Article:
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Everything Else

After a very long break we're finally getting back to these lists. With proof that the Space Wolves will soon be getting a number of updated units and rumours that Codex: Grey Knights is following close behind (believe me, i'm going to have a field day with that one) it seemed time to really get going again. Unfortunately this is a bit of a difficult one.



Unlike most of the others, I do not have that much experience with the Space Wolves as a chapter. While I have personally kept up with the lore, I have not played or played against Space Wolf lists that frequently, so there is very little I can personally say about changes they need on the tabletop. Reading the book over and over again only brings so much understanding in my case, so there's a chance that a point might miss some vital problem or mislabel something. As such this is going to instead focus upon their lore and what changes that needs.


So, without further ado, here's the top five changes Codex: Space Wolves needs.

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If you're looking for part two, you can find it here.


Easily the biggest problem with Codex: WAAAGH! Ghazghkull's lore is its focus on one individual, Ghazghkull Mag Uruk Thraka himself. Along with furthering the problem of encouraging herohammer tendencies and removing any opportunity for a player to really leave their own mark on an army, the chief issue is that it boils down an entire force to one person. While generals, commanders and leaders are generally the most famous figures in war, they do not make up an entire army in of themselves. They need elite troops, forces at their command, and over time they will be replaced as much as the grunts, meaning that focusing so heavily upon a single figure can limit an army's focus to a single time period.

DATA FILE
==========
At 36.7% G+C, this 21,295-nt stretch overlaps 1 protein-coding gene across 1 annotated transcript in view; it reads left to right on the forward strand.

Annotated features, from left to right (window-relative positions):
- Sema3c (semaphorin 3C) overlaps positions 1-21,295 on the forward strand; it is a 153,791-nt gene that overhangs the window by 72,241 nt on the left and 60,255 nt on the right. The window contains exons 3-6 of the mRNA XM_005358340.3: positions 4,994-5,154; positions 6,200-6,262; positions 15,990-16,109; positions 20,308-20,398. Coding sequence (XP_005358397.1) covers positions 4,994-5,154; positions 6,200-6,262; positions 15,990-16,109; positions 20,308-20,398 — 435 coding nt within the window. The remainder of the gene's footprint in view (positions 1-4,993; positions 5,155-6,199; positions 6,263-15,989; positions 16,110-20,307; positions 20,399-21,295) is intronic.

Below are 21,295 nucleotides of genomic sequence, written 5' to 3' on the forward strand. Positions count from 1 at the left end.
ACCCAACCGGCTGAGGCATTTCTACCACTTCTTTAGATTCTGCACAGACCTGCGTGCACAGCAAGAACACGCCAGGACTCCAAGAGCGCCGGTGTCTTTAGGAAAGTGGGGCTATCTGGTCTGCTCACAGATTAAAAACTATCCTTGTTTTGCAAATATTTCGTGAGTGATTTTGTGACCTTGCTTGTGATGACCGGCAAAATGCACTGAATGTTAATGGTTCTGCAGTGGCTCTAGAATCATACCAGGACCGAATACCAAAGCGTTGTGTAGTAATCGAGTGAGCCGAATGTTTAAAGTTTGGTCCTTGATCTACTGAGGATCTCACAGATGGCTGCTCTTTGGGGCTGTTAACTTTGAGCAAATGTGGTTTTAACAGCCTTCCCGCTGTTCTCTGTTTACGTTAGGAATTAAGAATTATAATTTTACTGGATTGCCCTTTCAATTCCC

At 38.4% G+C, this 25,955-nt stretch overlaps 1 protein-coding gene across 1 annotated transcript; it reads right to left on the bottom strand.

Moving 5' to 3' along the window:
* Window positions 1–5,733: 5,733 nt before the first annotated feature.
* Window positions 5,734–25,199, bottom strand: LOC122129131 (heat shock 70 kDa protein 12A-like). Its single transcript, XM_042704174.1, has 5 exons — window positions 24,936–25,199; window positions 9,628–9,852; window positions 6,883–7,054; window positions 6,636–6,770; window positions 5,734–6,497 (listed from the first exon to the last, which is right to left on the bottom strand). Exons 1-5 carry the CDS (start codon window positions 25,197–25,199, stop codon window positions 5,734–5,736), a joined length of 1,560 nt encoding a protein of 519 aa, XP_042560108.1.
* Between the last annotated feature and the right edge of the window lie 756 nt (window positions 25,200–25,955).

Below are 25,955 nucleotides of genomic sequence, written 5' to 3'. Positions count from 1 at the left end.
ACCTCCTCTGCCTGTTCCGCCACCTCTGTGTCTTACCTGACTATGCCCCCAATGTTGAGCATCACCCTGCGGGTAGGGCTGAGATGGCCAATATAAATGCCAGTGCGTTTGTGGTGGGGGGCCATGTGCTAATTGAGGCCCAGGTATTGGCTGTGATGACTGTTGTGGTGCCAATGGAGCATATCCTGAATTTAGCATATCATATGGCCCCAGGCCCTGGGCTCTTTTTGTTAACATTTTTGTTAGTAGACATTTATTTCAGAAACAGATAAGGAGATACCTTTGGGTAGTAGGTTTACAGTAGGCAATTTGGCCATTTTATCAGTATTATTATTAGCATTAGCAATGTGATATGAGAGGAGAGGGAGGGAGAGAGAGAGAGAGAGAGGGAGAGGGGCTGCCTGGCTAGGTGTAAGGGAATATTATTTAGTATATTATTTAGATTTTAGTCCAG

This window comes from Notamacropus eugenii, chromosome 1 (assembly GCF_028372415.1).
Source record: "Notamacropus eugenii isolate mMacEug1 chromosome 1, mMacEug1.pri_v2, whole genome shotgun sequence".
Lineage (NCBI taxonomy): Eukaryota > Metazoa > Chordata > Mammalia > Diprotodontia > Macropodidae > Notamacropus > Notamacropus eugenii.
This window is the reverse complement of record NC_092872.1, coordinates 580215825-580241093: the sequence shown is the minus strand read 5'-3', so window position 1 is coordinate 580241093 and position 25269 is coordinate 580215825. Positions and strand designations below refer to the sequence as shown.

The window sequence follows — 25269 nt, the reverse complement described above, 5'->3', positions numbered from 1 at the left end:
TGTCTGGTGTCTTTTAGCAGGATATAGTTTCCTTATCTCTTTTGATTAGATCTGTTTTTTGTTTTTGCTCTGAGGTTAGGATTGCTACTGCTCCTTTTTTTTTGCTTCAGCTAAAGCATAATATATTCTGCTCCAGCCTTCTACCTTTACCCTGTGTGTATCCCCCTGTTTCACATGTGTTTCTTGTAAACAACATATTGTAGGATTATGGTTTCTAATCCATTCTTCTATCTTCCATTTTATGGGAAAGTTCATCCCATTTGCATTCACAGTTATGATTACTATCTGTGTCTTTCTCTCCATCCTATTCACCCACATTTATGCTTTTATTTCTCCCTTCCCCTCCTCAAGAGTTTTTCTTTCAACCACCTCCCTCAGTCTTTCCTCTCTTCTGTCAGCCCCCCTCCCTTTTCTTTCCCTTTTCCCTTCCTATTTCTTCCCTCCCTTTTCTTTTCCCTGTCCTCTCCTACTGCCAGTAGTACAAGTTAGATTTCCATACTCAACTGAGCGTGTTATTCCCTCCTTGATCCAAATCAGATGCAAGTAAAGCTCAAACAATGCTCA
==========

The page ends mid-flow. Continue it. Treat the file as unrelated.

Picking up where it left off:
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If you've read previous reviews of supplement codices, you'll know the rules tend to be a big disappointment. Nearly everything there is designed only to work if you fork over more cash to buy further books. It's often padded out to all hell with scenarios and generally stuff players aren't interested in. Well, this book has actually broken that curse. No, seriously, pigs have flown, and Games Workshop seems to have finally listened to criticism. 


While a big part of the codex is given over to scenarios, and a sizable number of pages are devoted to showing off models, a lot of its greatest failings have finally been corrected. We don't have pages being given over to showing off one miniature at a time any more. There are no big sections of the book given over to Cities of Death, nor are there sections upon sections which only work if you buy more rulebooks. In fact, just about everything here works on vanilla tabletop now. 

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Of all the elements in the original Star Wars trilogy made fun of the most, Stormtroopers easily the biggest butt of all jokes. Despite being a supposedly elite and superior assault force who represents the seemingly unstoppable Galactic Empire, they rarely seem to hit the heroes nor do they pose any real challenge. The thing is though, when you actually look at the scenes, their overall competence dramatically changes from fight to fight. There is also a very good reason for this.